Thieves broke into a PSO substation sometime Tuesday night, making off with several-hundred dollars worth of copper wire.  The News On 6's Steve Berg reports it's a crime that frustrates authorities and it's prompting a new law to fight it.

Officials say the thieves didn't just risk their own lives when they broke into the substation.  They risked the lives of the people who work for the utility.

"We've been dealing with copper theft for probably the last two to three years," said PSO's Stan Whiteford.

Thieves steal the copper from the plumbing in old buildings, home air conditioners, just about anywhere you can think of.  Power-stations are especially risky though.

"Our concern about it is really safety," said PSO's Stan Whiteford.

Whiteford says it's just a matter of time before someone is killed.  And, that includes PSO's employees, who might not realize when they arrive to work that important wiring has been stolen.

"Somebody goes in and steals the copper grounds, that puts our employees at risk.  So, we're particularly sensitive to that and are very interested in seeing people caught," said PSO's Stan Whiteford.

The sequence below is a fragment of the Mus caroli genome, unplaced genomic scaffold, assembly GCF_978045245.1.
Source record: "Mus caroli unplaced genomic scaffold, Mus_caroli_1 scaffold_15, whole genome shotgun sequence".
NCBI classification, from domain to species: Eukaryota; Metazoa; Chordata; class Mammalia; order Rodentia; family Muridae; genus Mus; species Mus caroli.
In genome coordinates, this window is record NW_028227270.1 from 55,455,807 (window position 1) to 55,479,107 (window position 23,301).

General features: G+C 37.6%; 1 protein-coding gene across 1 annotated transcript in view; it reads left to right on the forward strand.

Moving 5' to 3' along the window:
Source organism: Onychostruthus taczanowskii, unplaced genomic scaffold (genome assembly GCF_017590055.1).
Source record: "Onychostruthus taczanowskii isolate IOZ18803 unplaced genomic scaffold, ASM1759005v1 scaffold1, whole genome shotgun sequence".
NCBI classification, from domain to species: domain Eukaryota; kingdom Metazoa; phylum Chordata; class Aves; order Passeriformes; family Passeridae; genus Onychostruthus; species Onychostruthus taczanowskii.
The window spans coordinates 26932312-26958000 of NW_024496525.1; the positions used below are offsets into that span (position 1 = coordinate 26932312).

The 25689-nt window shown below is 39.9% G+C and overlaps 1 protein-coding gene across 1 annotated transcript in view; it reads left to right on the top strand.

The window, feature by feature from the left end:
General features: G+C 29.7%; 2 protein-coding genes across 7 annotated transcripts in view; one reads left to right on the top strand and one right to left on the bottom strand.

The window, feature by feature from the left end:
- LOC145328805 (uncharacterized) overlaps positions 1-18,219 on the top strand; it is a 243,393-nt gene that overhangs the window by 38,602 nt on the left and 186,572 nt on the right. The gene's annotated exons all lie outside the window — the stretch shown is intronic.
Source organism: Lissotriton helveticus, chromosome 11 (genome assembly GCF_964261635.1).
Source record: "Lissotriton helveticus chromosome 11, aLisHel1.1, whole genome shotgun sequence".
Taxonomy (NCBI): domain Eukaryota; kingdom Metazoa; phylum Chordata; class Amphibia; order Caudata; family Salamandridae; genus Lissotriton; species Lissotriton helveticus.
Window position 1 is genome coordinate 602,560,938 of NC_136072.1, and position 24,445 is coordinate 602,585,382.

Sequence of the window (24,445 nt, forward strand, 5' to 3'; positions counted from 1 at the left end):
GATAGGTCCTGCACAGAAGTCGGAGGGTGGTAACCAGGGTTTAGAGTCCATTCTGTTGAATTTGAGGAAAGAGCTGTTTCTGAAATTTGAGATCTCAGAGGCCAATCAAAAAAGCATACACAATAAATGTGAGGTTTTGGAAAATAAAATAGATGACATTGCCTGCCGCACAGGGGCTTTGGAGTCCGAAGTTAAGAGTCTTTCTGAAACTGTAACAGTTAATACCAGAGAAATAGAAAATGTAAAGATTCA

That may be easier said than done though because PSO substations number in the hundreds, and many are in remote areas.

"So we really have to rely on people who may live in the areas, if they see something suspicious, call the local authorities right away," said PSO's Stan Whiteford.

A new bill is also on its way to the governor's desk that limits who can sell metals to salvage yards to certain kinds of contractors like plumbers, electricians, and railroad workers.

It would also ban the salvage yard from buying the metal unless the seller can furnish proof, like a bill of sale or receipt that shows he owns it.

"If we can dry up the market, then there will be no need to do this," said PSO's Stan Whiteford.

Salvage yards would face hefty fines and could lose their license if they were caught breaking the law.